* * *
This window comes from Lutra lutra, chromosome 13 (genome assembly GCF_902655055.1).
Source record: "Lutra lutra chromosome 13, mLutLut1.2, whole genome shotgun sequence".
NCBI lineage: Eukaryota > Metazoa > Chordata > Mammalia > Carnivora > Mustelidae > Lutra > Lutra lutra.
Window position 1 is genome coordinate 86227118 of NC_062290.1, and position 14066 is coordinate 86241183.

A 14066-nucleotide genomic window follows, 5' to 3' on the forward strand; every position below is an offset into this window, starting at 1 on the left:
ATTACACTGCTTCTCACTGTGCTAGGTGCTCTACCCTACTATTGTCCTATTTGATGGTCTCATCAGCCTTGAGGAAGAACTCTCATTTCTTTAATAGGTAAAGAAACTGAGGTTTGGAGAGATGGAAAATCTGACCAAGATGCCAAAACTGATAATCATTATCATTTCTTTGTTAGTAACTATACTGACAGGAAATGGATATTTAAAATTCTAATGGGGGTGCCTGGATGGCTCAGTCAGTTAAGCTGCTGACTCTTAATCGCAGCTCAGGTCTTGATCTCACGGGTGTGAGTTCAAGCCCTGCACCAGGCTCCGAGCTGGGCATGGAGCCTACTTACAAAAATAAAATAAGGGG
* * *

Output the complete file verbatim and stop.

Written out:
This window comes from Lutra lutra, chromosome 13 (genome assembly GCF_902655055.1).
Source record: "Lutra lutra chromosome 13, mLutLut1.2, whole genome shotgun sequence".
NCBI lineage: Eukaryota > Metazoa > Chordata > Mammalia > Carnivora > Mustelidae > Lutra > Lutra lutra.
Window position 1 is genome coordinate 86227118 of NC_062290.1, and position 14066 is coordinate 86241183.

A 14066-nucleotide genomic window follows, 5' to 3' on the forward strand; every position below is an offset into this window, starting at 1 on the left:
ATTACACTGCTTCTCACTGTGCTAGGTGCTCTACCCTACTATTGTCCTATTTGATGGTCTCATCAGCCTTGAGGAAGAACTCTCATTTCTTTAATAGGTAAAGAAACTGAGGTTTGGAGAGATGGAAAATCTGACCAAGATGCCAAAACTGATAATCATTATCATTTCTTTGTTAGTAACTATACTGACAGGAAATGGATATTTAAAATTCTAATGGGGGTGCCTGGATGGCTCAGTCAGTTAAGCTGCTGACTCTTAATCGCAGCTCAGGTCTTGATCTCACGGGTGTGAGTTCAAGCCCTGCACCAGGCTCCGAGCTGGGCATGGAGCCTACTTACAAAAATAAAATAAGGGG